Estreat of a recognizance
Estreat Es*treat", n. [OF. estraite, prop., an extract, fr. p. p. of estraire to extract, F. extraire, fr. L.extrahere. See {Extract}.] (Law) A true copy, duplicate, or extract of an original writing or record, esp. of amercements or penalties set down in the rolls of court to be levied by the bailiff, or other officer. --Cowell. [1913 Webster]

{Estreat of a recognizance}, the extracting or taking out a forfeited recognizance from among the other records of the court, for the purpose of a prosecution in another court, or it may be in the same court. --Burrill. [1913 Webster]


The Collaborative International Dictionary of English. 2000.

Look at other dictionaries:

  • Estreat — Es*treat , n. [OF. estraite, prop., an extract, fr. p. p. of estraire to extract, F. extraire, fr. L.extrahere. See {Extract}.] (Law) A true copy, duplicate, or extract of an original writing or record, esp. of amercements or penalties set down… …   The Collaborative International Dictionary of English

  • Estreat — (French estrait , Latin extracta ) means, originally, a true copy or duplicate of some original writing or record; since the 1900s used only with reference to the enforcement of a forfeited recognizance. At one time it was the practice to extract …   Wikipedia

  • estreat — n. & v. Law n. 1 a copy of a court record of a fine etc. for use in prosecution. 2 the enforcement of a fine or forfeiture of a recognizance. v.tr. enforce the forfeit of (a fine etc., esp. surety for bail). Etymology: ME f. AF estrete, OF… …   Useful english dictionary

  • Estreat — Es*treat , v. t. [imp. & p. p. {Estreated}; p. pr. & vb. n. {Estreating}.] (Law) (a) To extract or take out from the records of a court, and send up to the court of exchequer to be enforced; said of a forfeited recognizance. (b) To bring in to… …   The Collaborative International Dictionary of English

  • estreat — /astriyt/ To take out a forfeited recognizance from the recordings of a court, and return it to the court to be prosecuted. n. (From Lat. extractum.) In English law, a copy or extract from the book of estreats, that is, the rolls of any court, in …   Black's law dictionary

  • estreat — /astriyt/ To take out a forfeited recognizance from the recordings of a court, and return it to the court to be prosecuted. n. (From Lat. extractum.) In English law, a copy or extract from the book of estreats, that is, the rolls of any court, in …   Black's law dictionary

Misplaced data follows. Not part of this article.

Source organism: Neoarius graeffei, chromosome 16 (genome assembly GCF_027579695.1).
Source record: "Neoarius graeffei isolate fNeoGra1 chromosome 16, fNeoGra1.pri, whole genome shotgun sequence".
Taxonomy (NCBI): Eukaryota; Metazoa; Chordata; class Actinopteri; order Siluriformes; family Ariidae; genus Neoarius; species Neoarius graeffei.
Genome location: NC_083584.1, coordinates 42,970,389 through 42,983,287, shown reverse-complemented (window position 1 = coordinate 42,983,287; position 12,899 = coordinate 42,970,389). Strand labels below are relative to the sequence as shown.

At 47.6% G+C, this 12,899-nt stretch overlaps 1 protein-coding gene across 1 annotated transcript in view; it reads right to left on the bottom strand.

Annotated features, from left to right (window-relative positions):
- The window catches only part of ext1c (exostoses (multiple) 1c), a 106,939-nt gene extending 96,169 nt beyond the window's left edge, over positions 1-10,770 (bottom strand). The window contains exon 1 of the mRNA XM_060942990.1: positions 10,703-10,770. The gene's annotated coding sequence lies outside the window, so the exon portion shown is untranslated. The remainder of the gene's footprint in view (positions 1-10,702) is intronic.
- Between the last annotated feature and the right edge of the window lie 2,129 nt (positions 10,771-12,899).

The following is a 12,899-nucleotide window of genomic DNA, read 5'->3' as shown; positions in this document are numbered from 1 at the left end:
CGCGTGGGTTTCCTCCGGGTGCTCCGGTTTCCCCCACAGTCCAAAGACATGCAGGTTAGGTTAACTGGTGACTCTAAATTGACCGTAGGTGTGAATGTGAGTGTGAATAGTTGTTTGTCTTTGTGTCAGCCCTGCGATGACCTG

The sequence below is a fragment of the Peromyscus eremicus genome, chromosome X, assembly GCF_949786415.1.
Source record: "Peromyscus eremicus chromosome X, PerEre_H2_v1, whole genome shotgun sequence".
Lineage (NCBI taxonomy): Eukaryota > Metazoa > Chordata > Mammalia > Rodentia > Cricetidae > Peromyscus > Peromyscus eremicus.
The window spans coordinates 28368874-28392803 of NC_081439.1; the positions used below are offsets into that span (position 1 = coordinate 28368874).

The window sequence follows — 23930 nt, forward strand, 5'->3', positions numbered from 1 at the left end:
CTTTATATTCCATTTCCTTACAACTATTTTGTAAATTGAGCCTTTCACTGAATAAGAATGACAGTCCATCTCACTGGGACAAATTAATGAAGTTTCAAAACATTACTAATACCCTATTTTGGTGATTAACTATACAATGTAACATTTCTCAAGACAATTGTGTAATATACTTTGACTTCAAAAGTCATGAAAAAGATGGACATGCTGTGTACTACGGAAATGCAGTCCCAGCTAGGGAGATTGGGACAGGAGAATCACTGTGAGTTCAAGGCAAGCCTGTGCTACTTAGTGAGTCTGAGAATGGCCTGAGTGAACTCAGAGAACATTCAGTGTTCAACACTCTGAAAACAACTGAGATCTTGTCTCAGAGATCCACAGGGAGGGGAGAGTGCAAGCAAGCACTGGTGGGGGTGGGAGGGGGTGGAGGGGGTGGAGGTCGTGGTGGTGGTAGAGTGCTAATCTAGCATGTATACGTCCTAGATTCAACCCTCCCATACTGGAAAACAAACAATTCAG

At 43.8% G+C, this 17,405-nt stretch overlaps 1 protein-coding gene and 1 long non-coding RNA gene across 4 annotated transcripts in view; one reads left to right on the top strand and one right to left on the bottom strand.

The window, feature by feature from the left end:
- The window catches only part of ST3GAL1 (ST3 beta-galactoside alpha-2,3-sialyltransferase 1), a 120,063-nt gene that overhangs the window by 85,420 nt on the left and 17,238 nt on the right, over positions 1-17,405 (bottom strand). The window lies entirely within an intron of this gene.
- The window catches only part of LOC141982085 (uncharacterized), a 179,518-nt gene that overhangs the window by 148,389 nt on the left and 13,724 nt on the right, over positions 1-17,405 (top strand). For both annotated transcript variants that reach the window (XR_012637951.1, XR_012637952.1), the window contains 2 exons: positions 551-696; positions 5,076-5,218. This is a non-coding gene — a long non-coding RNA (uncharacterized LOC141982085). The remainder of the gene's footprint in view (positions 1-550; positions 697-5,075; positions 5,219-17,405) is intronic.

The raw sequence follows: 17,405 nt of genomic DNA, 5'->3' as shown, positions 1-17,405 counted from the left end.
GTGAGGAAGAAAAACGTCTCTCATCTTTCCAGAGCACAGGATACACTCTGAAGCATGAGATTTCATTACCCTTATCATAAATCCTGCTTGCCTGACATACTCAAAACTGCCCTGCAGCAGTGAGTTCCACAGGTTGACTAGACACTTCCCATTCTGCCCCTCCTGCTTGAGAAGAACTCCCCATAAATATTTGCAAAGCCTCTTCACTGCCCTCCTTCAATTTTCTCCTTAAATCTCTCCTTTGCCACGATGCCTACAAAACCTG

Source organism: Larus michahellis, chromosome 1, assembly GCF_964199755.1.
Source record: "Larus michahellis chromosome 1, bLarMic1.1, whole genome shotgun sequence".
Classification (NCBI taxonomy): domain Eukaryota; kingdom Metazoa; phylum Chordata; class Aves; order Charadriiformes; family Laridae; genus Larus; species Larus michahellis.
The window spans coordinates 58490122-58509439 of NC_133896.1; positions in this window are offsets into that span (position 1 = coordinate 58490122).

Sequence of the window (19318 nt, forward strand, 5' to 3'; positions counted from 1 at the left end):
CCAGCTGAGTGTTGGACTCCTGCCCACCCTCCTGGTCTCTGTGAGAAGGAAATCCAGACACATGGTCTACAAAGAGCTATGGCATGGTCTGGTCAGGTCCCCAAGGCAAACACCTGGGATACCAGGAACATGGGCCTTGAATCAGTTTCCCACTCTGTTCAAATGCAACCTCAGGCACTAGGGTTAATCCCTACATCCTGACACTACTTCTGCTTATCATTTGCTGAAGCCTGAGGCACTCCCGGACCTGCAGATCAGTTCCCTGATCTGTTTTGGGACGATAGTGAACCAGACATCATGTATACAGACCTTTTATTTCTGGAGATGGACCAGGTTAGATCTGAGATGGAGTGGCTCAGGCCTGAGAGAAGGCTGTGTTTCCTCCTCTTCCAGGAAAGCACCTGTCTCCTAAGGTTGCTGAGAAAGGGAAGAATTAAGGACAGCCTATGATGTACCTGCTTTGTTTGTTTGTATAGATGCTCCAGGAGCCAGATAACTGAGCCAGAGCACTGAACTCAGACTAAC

• estreat Law, — [ɪ stri:t, ɛ ] chiefly historical verb enforce the forfeit of (a surety for bail or other recognizance). noun a copy of a court record for use in estreating. Derivatives estreatment noun Origin ME: from OFr. estraite, feminine past participle of… …   English new terms dictionary

  • estreat — To extract; to take out. Where a bond or recognizance to keep the peace was broken, the bond became forfeited and was estreated, that is, it was taken out from among the other records and it was sent up to the exchequer, whereupon the sureties on …   Ballentine's law dictionary

  • Estreated — Estreat Es*treat , v. t. [imp. & p. p. {Estreated}; p. pr. & vb. n. {Estreating}.] (Law) (a) To extract or take out from the records of a court, and send up to the court of exchequer to be enforced; said of a forfeited recognizance. (b) To bring… …   The Collaborative International Dictionary of English

  • Estreating — Estreat Es*treat , v. t. [imp. & p. p. {Estreated}; p. pr. & vb. n. {Estreating}.] (Law) (a) To extract or take out from the records of a court, and send up to the court of exchequer to be enforced; said of a forfeited recognizance. (b) To bring… …   The Collaborative International Dictionary of English

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